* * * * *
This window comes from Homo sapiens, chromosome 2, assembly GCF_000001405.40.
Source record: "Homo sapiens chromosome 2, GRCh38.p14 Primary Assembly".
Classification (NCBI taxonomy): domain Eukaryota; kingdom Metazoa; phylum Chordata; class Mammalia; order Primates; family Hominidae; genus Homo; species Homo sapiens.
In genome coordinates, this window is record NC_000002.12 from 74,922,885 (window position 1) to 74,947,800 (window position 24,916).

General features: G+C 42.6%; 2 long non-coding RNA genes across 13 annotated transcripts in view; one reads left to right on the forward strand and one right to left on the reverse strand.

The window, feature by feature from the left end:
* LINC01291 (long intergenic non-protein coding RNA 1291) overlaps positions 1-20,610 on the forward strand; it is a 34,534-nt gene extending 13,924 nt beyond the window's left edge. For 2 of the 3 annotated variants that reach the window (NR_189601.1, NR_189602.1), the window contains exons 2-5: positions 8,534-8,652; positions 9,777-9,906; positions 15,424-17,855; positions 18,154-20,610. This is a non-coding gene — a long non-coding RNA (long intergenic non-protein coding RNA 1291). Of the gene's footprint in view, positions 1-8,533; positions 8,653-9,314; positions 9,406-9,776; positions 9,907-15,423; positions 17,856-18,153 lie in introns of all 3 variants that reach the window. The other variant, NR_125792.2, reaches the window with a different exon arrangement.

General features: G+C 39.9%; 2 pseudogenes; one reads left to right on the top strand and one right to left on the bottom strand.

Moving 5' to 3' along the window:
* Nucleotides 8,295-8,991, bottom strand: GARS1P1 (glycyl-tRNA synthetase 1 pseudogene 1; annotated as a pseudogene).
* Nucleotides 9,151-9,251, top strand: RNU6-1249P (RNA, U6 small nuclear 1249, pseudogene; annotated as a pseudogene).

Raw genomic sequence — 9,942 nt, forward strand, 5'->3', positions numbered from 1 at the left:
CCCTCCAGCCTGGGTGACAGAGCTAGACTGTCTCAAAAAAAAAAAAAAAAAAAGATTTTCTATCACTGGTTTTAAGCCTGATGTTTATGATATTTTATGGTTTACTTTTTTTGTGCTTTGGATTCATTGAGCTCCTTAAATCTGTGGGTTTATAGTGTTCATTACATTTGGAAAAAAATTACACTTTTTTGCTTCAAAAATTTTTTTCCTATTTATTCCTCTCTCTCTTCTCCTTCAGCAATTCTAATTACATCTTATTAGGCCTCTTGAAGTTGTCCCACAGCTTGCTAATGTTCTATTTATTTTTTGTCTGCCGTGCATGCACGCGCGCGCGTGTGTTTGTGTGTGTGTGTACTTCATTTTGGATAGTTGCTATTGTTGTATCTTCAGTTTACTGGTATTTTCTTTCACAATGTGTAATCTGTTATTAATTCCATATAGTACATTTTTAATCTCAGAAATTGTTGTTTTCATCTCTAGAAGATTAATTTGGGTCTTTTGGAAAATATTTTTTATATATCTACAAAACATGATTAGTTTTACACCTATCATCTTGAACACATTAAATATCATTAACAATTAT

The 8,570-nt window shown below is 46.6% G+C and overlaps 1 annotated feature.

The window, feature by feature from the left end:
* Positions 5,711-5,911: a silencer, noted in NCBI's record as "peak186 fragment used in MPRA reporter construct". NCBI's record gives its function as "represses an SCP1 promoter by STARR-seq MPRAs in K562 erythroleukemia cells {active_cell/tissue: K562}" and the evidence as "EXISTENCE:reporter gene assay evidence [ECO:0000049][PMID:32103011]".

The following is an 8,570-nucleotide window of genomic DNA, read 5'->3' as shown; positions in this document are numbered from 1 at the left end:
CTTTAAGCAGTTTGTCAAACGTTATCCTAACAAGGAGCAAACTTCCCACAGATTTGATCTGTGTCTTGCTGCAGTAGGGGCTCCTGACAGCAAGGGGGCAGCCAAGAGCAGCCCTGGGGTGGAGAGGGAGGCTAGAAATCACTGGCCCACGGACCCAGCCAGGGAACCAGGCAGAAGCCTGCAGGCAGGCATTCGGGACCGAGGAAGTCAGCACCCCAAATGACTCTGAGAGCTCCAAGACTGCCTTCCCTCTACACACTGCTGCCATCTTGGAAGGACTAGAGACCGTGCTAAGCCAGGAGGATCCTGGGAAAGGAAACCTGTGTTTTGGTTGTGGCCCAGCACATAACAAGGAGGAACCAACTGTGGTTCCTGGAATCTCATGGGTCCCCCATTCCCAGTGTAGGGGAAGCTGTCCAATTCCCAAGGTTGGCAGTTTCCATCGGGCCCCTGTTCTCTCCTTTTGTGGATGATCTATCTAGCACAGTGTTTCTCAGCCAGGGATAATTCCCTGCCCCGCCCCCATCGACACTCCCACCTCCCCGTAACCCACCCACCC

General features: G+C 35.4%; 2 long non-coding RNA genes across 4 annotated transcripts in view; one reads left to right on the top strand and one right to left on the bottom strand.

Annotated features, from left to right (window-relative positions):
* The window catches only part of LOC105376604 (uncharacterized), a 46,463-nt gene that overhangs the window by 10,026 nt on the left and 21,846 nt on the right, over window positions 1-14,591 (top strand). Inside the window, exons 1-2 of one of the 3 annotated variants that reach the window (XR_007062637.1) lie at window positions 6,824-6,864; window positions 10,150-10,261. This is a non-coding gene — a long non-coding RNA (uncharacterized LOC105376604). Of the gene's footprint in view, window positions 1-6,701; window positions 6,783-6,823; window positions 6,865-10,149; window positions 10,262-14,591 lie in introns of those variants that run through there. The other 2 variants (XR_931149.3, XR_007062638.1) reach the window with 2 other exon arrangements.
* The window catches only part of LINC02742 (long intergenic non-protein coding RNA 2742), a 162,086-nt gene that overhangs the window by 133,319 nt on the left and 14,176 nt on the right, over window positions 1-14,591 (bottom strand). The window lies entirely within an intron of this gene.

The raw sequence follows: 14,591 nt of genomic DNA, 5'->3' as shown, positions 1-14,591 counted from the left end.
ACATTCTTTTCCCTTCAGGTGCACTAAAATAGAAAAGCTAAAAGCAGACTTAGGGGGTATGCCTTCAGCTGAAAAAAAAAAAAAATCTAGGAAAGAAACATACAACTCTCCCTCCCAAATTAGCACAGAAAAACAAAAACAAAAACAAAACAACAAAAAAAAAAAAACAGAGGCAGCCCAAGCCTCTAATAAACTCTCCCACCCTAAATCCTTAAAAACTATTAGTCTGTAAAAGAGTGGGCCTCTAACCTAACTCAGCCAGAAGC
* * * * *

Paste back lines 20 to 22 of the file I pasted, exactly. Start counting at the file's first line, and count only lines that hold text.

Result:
Annotated features, from left to right (window-relative positions):
* The window catches only part of LOC105376604 (uncharacterized), a 46,463-nt gene that overhangs the window by 10,026 nt on the left and 21,846 nt on the right, over window positions 1-14,591 (top strand). Inside the window, exons 1-2 of one of the 3 annotated variants that reach the window (XR_007062637.1) lie at window positions 6,824-6,864; window positions 10,150-10,261. This is a non-coding gene — a long non-coding RNA (uncharacterized LOC105376604). Of the gene's footprint in view, window positions 1-6,701; window positions 6,783-6,823; window positions 6,865-10,149; window positions 10,262-14,591 lie in introns of those variants that run through there. The other 2 variants (XR_931149.3, XR_007062638.1) reach the window with 2 other exon arrangements.
* The window catches only part of LINC02742 (long intergenic non-protein coding RNA 2742), a 162,086-nt gene that overhangs the window by 133,319 nt on the left and 14,176 nt on the right, over window positions 1-14,591 (bottom strand). The window lies entirely within an intron of this gene.